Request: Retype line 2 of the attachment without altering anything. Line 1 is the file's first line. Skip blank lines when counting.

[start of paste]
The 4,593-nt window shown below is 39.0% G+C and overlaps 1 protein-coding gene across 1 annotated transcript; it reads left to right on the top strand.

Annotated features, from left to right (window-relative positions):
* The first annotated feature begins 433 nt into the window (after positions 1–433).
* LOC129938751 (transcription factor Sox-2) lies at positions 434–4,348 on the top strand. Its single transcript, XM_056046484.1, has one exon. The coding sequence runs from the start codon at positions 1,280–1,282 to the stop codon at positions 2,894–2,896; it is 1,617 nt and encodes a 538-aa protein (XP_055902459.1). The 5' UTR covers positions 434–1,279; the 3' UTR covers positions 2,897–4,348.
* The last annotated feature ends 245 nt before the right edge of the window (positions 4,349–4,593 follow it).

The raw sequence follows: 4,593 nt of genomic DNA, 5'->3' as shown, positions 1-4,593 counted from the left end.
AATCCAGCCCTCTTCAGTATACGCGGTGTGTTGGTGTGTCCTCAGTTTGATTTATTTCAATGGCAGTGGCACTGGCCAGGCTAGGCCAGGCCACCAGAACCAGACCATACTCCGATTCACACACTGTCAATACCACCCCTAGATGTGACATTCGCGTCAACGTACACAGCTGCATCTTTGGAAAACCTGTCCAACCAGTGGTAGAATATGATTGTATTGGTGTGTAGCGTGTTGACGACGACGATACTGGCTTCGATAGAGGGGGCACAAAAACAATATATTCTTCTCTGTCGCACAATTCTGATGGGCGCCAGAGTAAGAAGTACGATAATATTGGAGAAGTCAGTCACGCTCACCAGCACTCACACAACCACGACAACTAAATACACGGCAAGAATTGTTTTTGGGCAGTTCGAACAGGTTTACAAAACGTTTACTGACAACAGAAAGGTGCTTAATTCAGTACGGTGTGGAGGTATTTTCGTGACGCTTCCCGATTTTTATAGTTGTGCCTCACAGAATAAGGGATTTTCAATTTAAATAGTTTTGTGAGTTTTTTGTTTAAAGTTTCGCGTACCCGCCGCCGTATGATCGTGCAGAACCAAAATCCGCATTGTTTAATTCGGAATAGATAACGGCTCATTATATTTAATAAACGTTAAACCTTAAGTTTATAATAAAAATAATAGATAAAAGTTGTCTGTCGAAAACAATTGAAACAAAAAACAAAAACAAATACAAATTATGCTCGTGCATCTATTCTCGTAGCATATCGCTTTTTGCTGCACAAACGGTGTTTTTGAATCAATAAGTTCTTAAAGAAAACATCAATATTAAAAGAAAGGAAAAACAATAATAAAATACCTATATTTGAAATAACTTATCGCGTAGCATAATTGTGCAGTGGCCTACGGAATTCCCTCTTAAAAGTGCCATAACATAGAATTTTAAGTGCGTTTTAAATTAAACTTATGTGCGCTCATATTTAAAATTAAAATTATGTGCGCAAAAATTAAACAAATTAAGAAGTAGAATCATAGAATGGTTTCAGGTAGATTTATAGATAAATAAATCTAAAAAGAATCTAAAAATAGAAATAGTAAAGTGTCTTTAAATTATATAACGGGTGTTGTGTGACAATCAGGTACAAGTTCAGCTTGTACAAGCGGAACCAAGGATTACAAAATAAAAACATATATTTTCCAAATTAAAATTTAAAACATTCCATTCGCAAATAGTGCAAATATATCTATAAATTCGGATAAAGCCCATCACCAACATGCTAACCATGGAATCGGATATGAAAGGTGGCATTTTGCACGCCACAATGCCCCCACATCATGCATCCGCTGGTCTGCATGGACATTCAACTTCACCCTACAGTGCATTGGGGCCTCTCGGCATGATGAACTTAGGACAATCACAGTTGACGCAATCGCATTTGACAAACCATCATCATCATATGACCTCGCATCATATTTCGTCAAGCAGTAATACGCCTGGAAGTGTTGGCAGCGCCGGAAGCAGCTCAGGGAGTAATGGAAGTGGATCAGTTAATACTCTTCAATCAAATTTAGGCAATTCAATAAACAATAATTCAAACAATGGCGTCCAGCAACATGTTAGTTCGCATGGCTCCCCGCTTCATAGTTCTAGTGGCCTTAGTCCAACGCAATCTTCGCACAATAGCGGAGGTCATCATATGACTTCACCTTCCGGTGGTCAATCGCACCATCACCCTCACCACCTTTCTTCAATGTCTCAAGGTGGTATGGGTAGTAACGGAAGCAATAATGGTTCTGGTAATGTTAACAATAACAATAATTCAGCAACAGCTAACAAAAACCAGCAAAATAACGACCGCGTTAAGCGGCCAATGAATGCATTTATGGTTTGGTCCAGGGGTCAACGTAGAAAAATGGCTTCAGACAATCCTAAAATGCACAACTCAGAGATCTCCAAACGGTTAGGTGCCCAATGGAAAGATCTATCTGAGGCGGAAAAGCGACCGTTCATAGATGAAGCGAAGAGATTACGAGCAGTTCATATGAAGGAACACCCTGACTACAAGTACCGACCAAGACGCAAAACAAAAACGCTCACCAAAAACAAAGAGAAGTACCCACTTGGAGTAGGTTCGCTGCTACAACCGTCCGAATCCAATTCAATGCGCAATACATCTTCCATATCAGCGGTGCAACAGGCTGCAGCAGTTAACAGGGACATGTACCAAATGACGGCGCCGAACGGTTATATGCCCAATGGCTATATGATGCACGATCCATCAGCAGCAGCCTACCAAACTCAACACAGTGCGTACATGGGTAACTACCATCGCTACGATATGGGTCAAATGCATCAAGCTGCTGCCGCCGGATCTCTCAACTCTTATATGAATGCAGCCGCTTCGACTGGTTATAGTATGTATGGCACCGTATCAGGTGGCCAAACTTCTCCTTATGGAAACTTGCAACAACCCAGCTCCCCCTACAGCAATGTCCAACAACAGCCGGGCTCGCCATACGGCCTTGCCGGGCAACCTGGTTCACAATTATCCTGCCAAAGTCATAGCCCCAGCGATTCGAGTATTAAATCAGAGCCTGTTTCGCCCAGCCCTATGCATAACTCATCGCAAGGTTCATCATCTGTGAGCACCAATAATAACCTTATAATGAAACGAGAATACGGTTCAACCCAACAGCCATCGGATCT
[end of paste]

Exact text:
Annotated features, from left to right (window-relative positions):